Alabama Baptists are a complex people. Although regarded as conservative
in both politics and theology, many Baptists became leaders of the 1890s
agrarian revolt, devoted partisans of the social gospel early in the 20th
century, and ardent advocates of the New Deal. Complexity has also characterized
the denomination's race relations. For nearly five decades half its members
were slaves, while many other members owned slaves. Thus, interaction of
black and white Baptists created a unique religious setting in which people
who were members of the same churches interpreted the gospel of liberation
in dramatically different ways. After the Civil War, Baptist churches in
the South divided into white and black congregations. Only white congregations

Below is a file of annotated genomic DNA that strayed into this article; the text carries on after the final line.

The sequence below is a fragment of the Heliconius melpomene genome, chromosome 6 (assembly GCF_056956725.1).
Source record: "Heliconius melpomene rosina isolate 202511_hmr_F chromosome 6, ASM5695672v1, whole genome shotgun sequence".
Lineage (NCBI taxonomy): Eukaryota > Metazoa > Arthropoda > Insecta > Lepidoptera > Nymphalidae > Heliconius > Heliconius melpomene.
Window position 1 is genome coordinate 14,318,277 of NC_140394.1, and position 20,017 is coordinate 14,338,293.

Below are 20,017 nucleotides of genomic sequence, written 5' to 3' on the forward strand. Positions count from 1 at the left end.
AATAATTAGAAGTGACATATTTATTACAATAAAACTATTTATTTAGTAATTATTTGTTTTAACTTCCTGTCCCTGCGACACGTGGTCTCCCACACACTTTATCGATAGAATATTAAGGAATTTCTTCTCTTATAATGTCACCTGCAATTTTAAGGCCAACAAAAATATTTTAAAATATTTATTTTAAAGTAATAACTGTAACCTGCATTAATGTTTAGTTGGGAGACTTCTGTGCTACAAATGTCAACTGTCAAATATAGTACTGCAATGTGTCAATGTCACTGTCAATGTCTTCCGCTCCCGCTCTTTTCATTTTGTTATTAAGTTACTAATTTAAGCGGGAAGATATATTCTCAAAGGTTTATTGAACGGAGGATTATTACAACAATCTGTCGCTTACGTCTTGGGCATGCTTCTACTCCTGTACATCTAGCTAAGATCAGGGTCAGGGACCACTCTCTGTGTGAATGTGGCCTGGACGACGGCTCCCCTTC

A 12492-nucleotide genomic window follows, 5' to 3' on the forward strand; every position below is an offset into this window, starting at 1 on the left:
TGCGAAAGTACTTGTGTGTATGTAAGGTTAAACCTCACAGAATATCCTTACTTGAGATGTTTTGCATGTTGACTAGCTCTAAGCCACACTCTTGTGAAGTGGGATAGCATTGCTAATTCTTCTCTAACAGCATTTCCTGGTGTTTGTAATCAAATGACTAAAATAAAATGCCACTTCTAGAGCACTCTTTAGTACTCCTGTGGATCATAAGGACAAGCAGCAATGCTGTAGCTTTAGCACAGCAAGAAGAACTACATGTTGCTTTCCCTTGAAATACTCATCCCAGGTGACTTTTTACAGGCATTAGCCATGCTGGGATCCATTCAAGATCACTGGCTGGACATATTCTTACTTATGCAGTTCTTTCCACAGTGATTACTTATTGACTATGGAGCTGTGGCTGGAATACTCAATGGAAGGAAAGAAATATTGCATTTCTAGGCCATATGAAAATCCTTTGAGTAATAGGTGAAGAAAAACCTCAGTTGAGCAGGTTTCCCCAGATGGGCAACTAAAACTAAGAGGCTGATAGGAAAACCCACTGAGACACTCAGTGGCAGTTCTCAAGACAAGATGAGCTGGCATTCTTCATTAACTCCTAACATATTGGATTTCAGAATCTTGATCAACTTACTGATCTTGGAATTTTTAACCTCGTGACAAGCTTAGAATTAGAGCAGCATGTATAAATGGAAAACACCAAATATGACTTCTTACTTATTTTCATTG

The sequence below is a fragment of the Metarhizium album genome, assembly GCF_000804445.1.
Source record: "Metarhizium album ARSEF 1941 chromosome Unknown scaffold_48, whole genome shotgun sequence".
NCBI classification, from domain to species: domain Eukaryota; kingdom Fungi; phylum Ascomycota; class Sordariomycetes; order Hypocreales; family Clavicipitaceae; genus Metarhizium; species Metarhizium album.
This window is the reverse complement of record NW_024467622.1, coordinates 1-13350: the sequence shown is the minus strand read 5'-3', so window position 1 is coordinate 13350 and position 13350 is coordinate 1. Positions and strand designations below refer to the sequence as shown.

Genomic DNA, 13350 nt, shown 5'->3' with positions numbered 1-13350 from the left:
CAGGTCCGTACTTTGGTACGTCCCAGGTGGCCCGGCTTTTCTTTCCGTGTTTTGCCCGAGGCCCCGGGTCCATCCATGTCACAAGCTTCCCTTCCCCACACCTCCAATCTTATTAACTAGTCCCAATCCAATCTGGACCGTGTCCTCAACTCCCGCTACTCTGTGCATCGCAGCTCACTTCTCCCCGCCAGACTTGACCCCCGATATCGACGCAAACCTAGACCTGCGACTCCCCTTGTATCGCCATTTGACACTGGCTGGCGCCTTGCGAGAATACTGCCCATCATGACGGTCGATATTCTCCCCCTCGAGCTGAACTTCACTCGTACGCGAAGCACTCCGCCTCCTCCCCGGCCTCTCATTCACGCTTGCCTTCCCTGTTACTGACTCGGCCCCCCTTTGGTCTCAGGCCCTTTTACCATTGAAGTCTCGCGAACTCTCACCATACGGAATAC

remained part of the Southern Baptist Convention, whose members are known
as Southern Baptists. Black congregations became part of the National Baptist
Convention, and their history is a separate story deserving future study.
Despite social and cultural conflict Alabama Baptists helped tame a
chaotic frontier, sustained a sense of community, created opportunities
not available in secular society, shaped Alabama politics, and obtained
religious dominance seldom matched in U.S. history.
Wayne Flynt's balanced, exhaustively researched book is the first about
Alabama Baptists to be written by a professional historian. Publication
in 1998 marks the 175th anniversary of the Alabama State Baptist Convention.